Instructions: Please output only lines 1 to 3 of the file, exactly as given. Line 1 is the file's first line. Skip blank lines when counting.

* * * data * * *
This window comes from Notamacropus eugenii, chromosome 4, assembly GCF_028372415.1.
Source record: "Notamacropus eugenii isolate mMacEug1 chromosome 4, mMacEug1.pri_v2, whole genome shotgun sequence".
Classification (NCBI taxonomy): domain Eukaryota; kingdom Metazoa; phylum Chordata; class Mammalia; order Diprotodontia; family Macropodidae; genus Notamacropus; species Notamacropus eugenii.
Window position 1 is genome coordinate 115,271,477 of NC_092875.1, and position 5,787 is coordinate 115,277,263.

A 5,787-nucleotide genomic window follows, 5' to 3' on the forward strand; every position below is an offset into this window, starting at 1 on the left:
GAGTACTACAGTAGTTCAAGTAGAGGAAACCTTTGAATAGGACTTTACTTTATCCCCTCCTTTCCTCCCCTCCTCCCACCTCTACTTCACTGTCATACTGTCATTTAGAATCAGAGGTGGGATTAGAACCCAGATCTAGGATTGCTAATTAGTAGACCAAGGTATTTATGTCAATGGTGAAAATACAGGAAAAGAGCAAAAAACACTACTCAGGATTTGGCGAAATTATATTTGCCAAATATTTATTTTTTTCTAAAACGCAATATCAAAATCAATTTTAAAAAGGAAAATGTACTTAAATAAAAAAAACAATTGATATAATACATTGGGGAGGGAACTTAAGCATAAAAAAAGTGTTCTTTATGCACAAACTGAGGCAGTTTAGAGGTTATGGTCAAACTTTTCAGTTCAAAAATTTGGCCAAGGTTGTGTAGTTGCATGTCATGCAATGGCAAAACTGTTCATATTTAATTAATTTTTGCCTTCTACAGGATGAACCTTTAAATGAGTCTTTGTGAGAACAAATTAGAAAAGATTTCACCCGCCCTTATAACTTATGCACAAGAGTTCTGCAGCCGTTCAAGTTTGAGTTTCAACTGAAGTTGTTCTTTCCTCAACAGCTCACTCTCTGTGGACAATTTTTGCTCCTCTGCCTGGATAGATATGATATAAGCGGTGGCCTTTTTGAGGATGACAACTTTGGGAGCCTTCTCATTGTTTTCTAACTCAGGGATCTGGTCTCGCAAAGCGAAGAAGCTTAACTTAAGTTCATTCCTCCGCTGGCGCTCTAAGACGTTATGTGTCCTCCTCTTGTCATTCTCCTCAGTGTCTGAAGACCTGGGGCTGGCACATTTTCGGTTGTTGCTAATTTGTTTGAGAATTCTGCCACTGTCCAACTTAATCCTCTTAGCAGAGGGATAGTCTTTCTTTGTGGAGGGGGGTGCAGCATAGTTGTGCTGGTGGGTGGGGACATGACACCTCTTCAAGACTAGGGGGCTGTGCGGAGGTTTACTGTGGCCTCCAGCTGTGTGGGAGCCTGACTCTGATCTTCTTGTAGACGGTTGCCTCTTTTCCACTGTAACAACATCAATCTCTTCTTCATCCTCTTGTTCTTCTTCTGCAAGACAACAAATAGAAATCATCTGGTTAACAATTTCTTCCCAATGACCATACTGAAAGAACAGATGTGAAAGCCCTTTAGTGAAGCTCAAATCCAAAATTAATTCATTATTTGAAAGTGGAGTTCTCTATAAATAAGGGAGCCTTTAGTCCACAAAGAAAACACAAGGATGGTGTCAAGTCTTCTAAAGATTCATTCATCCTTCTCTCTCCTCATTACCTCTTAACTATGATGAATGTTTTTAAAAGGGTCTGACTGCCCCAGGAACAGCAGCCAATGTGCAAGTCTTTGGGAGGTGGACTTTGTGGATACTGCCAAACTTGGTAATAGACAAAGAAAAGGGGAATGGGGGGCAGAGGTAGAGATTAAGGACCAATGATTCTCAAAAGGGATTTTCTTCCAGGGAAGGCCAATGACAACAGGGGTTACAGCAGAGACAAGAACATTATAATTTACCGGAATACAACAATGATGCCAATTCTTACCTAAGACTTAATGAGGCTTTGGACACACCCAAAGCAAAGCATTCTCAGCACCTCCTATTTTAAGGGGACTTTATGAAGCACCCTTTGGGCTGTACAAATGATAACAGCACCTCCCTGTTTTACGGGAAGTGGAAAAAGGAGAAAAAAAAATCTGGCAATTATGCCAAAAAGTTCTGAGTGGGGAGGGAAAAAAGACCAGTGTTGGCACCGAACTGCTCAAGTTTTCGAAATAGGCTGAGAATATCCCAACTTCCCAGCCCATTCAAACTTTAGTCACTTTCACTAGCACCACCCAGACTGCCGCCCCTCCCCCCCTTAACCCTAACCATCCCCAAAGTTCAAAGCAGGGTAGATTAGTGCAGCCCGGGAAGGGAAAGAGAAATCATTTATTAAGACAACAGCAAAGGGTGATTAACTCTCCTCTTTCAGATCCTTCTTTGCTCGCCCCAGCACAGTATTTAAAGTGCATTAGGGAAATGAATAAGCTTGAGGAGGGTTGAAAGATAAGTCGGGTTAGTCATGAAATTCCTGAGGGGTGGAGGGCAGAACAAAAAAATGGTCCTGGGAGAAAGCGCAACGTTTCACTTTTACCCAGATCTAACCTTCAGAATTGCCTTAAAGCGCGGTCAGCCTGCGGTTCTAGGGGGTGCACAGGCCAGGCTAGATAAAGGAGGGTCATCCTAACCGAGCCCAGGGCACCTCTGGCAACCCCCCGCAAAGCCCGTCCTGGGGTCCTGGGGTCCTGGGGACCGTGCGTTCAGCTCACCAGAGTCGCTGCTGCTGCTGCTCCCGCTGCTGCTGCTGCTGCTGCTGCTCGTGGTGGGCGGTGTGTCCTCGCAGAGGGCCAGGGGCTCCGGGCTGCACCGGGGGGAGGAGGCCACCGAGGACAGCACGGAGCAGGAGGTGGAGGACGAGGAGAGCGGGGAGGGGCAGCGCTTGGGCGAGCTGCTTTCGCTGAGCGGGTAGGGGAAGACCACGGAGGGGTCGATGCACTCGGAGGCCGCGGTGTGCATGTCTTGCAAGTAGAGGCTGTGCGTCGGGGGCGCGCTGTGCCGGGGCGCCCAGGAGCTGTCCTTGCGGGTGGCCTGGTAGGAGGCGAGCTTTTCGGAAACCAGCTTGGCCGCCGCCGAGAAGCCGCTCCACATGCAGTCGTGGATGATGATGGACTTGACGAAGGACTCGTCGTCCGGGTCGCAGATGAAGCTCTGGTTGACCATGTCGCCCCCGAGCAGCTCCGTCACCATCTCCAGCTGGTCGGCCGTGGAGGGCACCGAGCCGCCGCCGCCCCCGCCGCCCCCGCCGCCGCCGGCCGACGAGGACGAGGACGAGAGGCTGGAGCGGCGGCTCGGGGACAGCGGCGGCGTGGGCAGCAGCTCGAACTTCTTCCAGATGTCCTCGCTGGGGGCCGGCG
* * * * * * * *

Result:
This window comes from Notamacropus eugenii, chromosome 4, assembly GCF_028372415.1.
Source record: "Notamacropus eugenii isolate mMacEug1 chromosome 4, mMacEug1.pri_v2, whole genome shotgun sequence".
Classification (NCBI taxonomy): domain Eukaryota; kingdom Metazoa; phylum Chordata; class Mammalia; order Diprotodontia; family Macropodidae; genus Notamacropus; species Notamacropus eugenii.